restricted access Authorship and Ownership
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Authorship and Ownership
Baldwin, Peter. The Copyright Wars: Three Centuries of Trans-Atlantic Battle. Princeton, NJ: Princeton University Press, 2014. Pp. 552. Cloth. $35.00. ISBN: 978-0691161822.
Bosse, Heinrich. Autorschaft ist Werkherrschaft. Über die Entstehung des Urheberrechts aus dem Geist der Goethezeit. Munich: Wilhelm Fink, 2014. Pp. 236. Cloth. €29.90. ISBN: 978-3770557875.
Dommann, Monika. Autoren und Apparate: Die Geschichte des Copyrights im Medienwandel. Munich: S. Fischer, 2014. Pp. 427. Cloth. €24.99. ISBN: 978-3100153432.

We think that the person who has written a book should have some legal and economic control over it; we even think of the author of a work as its owner. Yet it took some time for ideas of author control and ownership to enter the realm of literature and acquire the obviousness that they enjoy today. After all, you do not own a literary text the way that you own a material object—say a chair you have bought—which you can make use of however you decide until you give it away, sell it, or throw it out. To begin with, the literary work fulfills its mission only when it is released to a public, rather than guarded as an exclusive possession. But the author who lets publishers disseminate the text among readers does not typically invite anyone to manipulate and change that text; even after having sold it in some way, the author wants to retain some control. If literature is property, it seems that authors want to share what they own, but retain authority over what they have sold.

The imperfect analogy between material property and literary works has often caused consternation among legal scholars, especially in the German tradition. Historically, German jurists have been reluctant to apply the term Eigentum to literary texts, even though they could be sympathetic to the desire of authors for recognition and compensation.1 The concept of property, they felt, should remain restricted to tangible things that lend themselves to circumscribed possession, as it had been historically, in the tradition of Roman law.2 In the realm of literature, the designation Eigentum would be employed in a metaphorical and hence legally confused and confusing way.3

For a long time, ownership was also viewed as an alien category in the republic of letters. Words do not belong to any one person, nor do the rules of grammar, nor the teachable procedures for generating persuasive speech, nor even particular utterances, [End Page 353] at least not as long as they are seen as elements of an extended communication. If two people are engaged in a discussion, we do not expect one of them to claim specific contributions as his or her exclusive property; why carve up a conversation? And if the realm of literature as a whole is viewed as continuously unfolding speech, with each performance representing yet another instantiation of human eloquence, the division of discourse into sharply delineated, owned units seems almost antisocial.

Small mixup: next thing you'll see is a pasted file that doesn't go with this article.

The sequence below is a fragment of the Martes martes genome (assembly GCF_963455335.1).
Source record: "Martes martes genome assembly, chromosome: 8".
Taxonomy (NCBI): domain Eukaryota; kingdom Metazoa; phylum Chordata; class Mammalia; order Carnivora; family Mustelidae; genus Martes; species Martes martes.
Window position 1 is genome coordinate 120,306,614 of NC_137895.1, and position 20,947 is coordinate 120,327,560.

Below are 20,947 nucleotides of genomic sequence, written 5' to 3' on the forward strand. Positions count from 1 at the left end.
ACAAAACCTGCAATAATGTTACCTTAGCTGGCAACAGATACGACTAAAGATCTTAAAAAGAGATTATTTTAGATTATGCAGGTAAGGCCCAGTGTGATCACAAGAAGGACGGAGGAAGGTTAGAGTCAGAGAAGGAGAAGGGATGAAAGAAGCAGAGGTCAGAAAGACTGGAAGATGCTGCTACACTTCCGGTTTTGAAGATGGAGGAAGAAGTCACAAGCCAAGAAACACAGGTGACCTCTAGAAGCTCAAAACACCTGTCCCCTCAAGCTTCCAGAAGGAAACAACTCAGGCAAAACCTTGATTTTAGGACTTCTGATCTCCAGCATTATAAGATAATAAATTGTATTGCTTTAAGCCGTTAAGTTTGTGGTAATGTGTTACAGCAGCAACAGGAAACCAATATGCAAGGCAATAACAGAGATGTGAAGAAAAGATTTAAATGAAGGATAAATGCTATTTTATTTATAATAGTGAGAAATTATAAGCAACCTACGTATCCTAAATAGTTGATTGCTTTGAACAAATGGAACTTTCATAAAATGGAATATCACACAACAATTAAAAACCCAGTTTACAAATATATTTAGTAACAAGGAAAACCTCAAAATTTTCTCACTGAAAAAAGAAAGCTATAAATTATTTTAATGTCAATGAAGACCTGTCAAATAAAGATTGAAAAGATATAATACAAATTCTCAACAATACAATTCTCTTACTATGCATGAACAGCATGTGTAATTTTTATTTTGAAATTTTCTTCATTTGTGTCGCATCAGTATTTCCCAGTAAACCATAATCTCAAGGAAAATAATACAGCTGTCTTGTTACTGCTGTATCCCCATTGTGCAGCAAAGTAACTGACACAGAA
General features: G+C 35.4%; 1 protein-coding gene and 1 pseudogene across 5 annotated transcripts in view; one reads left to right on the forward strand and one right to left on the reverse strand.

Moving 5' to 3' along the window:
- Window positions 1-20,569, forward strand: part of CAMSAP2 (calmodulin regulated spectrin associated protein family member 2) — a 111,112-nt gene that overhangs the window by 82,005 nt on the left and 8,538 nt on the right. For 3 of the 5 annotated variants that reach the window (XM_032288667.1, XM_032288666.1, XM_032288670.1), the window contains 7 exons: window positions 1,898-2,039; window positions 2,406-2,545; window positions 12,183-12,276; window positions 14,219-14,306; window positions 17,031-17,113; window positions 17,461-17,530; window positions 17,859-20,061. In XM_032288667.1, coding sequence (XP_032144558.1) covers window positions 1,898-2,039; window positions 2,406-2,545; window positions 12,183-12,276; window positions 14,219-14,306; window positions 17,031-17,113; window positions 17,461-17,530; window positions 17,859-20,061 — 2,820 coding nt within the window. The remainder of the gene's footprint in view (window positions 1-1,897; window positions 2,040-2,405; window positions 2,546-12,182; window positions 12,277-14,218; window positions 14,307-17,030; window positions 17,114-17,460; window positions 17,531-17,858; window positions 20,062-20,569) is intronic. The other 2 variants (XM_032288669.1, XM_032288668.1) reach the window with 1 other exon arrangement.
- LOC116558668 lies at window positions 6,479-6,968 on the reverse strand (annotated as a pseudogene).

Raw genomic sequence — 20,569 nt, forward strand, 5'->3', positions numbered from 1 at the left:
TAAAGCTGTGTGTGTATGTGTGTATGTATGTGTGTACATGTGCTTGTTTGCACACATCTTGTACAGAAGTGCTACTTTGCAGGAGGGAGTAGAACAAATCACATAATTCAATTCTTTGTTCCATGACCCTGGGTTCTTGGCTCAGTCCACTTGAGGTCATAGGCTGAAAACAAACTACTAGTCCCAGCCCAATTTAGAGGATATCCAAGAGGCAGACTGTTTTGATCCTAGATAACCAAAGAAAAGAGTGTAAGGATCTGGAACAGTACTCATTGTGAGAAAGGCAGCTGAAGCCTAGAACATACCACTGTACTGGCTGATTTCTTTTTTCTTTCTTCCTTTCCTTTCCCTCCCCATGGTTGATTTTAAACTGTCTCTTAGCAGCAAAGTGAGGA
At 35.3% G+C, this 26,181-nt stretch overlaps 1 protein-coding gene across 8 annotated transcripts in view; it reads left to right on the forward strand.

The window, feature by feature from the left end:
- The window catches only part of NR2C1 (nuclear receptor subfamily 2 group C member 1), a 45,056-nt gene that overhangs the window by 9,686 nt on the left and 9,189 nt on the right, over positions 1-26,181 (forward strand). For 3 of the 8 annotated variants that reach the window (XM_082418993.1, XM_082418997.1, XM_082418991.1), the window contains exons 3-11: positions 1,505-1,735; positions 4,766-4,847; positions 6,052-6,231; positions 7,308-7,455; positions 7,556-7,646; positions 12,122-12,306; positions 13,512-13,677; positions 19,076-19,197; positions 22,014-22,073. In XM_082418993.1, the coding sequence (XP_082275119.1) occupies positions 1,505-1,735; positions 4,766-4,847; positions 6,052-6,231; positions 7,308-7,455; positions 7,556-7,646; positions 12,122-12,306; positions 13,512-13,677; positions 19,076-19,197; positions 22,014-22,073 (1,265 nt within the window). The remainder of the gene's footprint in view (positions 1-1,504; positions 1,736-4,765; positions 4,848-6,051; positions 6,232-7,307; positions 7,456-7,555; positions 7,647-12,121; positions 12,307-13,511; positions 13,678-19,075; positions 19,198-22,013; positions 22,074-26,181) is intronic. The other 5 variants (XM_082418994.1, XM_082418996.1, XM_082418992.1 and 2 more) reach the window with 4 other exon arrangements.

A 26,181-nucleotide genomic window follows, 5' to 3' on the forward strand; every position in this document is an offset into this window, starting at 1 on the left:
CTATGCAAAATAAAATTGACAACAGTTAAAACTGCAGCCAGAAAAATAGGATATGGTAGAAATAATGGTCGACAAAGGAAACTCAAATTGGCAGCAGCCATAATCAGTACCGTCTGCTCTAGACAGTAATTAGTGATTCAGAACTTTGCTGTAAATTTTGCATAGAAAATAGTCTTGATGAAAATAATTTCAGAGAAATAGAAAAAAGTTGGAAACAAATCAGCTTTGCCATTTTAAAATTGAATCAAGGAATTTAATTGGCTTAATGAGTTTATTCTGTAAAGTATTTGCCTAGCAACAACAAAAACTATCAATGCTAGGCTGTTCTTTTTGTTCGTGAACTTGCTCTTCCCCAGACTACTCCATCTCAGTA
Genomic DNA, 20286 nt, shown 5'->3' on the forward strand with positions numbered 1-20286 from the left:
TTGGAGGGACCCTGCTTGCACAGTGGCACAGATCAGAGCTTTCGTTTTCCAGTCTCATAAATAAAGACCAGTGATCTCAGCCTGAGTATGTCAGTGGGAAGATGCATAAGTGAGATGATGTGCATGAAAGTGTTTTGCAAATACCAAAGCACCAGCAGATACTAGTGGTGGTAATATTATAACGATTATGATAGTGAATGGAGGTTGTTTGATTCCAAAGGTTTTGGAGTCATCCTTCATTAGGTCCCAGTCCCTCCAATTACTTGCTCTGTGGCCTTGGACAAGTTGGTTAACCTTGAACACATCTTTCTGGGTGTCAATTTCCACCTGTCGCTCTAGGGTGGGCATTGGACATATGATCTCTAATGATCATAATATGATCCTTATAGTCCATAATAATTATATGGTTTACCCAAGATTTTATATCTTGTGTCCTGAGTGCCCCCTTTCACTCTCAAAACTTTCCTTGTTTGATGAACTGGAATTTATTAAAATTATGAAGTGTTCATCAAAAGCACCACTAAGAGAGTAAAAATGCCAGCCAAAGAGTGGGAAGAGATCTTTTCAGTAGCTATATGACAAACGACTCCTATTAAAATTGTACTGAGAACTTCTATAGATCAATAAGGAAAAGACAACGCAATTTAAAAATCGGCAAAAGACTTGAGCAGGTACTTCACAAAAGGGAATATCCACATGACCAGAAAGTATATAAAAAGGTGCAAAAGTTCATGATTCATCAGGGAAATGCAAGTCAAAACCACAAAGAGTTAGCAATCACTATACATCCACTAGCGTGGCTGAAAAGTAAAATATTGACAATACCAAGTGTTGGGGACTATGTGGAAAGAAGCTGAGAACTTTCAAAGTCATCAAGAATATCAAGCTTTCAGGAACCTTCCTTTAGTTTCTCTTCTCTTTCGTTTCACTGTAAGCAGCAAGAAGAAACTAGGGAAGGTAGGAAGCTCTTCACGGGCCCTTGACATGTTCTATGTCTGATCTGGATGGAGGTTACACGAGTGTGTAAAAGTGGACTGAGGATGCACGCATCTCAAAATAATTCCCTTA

How, then, did the conjunction of the legal and the literary come about? How were literary pieces converted into something which authors could plausibly own? Heinrich Bosse’s Autorschaft ist Werkherrschaft from 1981 poses this very question and the republication of this book in 2014 with a new afterword by Wulf D. von Lucius confirms the continued relevance of the issue in the era of digital reproduction, as well as the book’s status as a canonical piece of scholarship. According to Bosse, the propertization of literary works was, historically, not the single, obvious, and therefore dominant solution to the problem of achieving an adequate distribution of rewards among writers. It instead constitutes one possible way of managing the production and dissemination of books legally and economically, an arrangement that emerged only after another, well-established mode of regulation had begun to seem inadequate. The core issue or problem, which these successive legal regimes sought to address, had to do with the mechanical reproducibility of texts. Once a printer releases a book to the market and it becomes successful, other printers can produce copies and offer a cheaper edition. From the advent of the age of printing, printers and booksellers did exactly this: they reprinted popular...

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